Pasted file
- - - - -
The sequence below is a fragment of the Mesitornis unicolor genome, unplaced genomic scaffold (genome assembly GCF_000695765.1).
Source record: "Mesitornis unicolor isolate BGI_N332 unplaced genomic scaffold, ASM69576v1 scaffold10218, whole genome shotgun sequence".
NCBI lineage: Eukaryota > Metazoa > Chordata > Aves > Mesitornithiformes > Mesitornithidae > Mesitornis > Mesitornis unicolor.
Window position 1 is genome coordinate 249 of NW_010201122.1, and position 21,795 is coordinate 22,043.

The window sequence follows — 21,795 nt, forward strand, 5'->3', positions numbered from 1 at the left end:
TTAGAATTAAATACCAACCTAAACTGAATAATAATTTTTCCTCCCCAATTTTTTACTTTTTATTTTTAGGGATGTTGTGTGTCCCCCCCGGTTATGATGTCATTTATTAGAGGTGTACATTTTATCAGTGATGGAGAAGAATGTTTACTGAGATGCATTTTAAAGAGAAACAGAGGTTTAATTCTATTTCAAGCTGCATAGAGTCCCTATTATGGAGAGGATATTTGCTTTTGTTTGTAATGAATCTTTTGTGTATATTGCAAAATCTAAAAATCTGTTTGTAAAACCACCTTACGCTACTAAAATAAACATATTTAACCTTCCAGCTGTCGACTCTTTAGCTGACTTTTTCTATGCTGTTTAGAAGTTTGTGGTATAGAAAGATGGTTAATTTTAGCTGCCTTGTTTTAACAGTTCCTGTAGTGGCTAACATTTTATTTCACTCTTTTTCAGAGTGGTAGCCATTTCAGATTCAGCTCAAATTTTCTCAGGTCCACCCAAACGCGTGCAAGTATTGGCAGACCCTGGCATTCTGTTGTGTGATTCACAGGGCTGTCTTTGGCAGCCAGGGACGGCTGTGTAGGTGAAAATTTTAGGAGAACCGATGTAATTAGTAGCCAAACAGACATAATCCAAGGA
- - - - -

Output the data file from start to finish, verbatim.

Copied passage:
The sequence below is a fragment of the Mesitornis unicolor genome, unplaced genomic scaffold (genome assembly GCF_000695765.1).
Source record: "Mesitornis unicolor isolate BGI_N332 unplaced genomic scaffold, ASM69576v1 scaffold10218, whole genome shotgun sequence".
NCBI lineage: Eukaryota > Metazoa > Chordata > Aves > Mesitornithiformes > Mesitornithidae > Mesitornis > Mesitornis unicolor.
Window position 1 is genome coordinate 249 of NW_010201122.1, and position 21,795 is coordinate 22,043.

The window sequence follows — 21,795 nt, forward strand, 5'->3', positions numbered from 1 at the left end:
TTAGAATTAAATACCAACCTAAACTGAATAATAATTTTTCCTCCCCAATTTTTTACTTTTTATTTTTAGGGATGTTGTGTGTCCCCCCCGGTTATGATGTCATTTATTAGAGGTGTACATTTTATCAGTGATGGAGAAGAATGTTTACTGAGATGCATTTTAAAGAGAAACAGAGGTTTAATTCTATTTCAAGCTGCATAGAGTCCCTATTATGGAGAGGATATTTGCTTTTGTTTGTAATGAATCTTTTGTGTATATTGCAAAATCTAAAAATCTGTTTGTAAAACCACCTTACGCTACTAAAATAAACATATTTAACCTTCCAGCTGTCGACTCTTTAGCTGACTTTTTCTATGCTGTTTAGAAGTTTGTGGTATAGAAAGATGGTTAATTTTAGCTGCCTTGTTTTAACAGTTCCTGTAGTGGCTAACATTTTATTTCACTCTTTTTCAGAGTGGTAGCCATTTCAGATTCAGCTCAAATTTTCTCAGGTCCACCCAAACGCGTGCAAGTATTGGCAGACCCTGGCATTCTGTTGTGTGATTCACAGGGCTGTCTTTGGCAGCCAGGGACGGCTGTGTAGGTGAAAATTTTAGGAGAACCGATGTAATTAGTAGCCAAACAGACATAATCCAAGGA